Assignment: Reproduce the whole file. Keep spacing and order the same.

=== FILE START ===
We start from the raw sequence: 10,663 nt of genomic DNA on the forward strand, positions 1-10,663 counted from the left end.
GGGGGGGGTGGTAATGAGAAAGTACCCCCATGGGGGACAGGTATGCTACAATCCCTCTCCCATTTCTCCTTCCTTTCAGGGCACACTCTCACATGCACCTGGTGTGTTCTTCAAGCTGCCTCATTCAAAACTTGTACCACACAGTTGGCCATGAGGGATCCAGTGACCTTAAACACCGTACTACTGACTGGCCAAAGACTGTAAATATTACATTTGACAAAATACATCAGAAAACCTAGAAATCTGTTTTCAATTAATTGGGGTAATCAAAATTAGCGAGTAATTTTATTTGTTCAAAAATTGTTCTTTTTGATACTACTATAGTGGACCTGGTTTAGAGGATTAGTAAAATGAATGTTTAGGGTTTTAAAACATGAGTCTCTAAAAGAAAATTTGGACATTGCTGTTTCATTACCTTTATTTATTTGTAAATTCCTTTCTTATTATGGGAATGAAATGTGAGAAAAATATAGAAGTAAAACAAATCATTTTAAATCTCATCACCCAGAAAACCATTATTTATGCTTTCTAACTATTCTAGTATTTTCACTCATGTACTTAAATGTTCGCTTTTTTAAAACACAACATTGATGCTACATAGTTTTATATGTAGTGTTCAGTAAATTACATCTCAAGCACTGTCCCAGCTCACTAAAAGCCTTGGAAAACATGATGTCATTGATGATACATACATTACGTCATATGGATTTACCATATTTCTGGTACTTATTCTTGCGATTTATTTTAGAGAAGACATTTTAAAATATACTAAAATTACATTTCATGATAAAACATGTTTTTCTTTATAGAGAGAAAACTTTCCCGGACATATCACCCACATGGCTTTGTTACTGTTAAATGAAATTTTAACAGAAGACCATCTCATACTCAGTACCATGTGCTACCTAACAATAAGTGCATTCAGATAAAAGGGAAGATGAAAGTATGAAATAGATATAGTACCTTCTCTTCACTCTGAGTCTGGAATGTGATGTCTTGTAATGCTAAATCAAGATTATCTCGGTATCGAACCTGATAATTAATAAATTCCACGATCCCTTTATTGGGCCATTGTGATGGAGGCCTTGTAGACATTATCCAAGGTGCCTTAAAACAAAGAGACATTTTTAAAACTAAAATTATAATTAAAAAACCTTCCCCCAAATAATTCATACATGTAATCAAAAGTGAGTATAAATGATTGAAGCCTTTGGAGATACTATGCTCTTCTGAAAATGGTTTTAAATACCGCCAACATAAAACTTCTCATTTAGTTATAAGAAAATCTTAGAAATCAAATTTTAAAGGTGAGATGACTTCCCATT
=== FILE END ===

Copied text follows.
We start from the raw sequence: 10,663 nt of genomic DNA on the forward strand, positions 1-10,663 counted from the left end.
GGGGGGGGTGGTAATGAGAAAGTACCCCCATGGGGGACAGGTATGCTACAATCCCTCTCCCATTTCTCCTTCCTTTCAGGGCACACTCTCACATGCACCTGGTGTGTTCTTCAAGCTGCCTCATTCAAAACTTGTACCACACAGTTGGCCATGAGGGATCCAGTGACCTTAAACACCGTACTACTGACTGGCCAAAGACTGTAAATATTACATTTGACAAAATACATCAGAAAACCTAGAAATCTGTTTTCAATTAATTGGGGTAATCAAAATTAGCGAGTAATTTTATTTGTTCAAAAATTGTTCTTTTTGATACTACTATAGTGGACCTGGTTTAGAGGATTAGTAAAATGAATGTTTAGGGTTTTAAAACATGAGTCTCTAAAAGAAAATTTGGACATTGCTGTTTCATTACCTTTATTTATTTGTAAATTCCTTTCTTATTATGGGAATGAAATGTGAGAAAAATATAGAAGTAAAACAAATCATTTTAAATCTCATCACCCAGAAAACCATTATTTATGCTTTCTAACTATTCTAGTATTTTCACTCATGTACTTAAATGTTCGCTTTTTTAAAACACAACATTGATGCTACATAGTTTTATATGTAGTGTTCAGTAAATTACATCTCAAGCACTGTCCCAGCTCACTAAAAGCCTTGGAAAACATGATGTCATTGATGATACATACATTACGTCATATGGATTTACCATATTTCTGGTACTTATTCTTGCGATTTATTTTAGAGAAGACATTTTAAAATATACTAAAATTACATTTCATGATAAAACATGTTTTTCTTTATAGAGAGAAAACTTTCCCGGACATATCACCCACATGGCTTTGTTACTGTTAAATGAAATTTTAACAGAAGACCATCTCATACTCAGTACCATGTGCTACCTAACAATAAGTGCATTCAGATAAAAGGGAAGATGAAAGTATGAAATAGATATAGTACCTTCTCTTCACTCTGAGTCTGGAATGTGATGTCTTGTAATGCTAAATCAAGATTATCTCGGTATCGAACCTGATAATTAATAAATTCCACGATCCCTTTATTGGGCCATTGTGATGGAGGCCTTGTAGACATTATCCAAGGTGCCTTAAAACAAAGAGACATTTTTAAAACTAAAATTATAATTAAAAAACCTTCCCCCAAATAATTCATACATGTAATCAAAAGTGAGTATAAATGATTGAAGCCTTTGGAGATACTATGCTCTTCTGAAAATGGTTTTAAATACCGCCAACATAAAACTTCTCATTTAGTTATAAGAAAATCTTAGAAATCAAATTTTAAAGGTGAGATGACTTCCCATT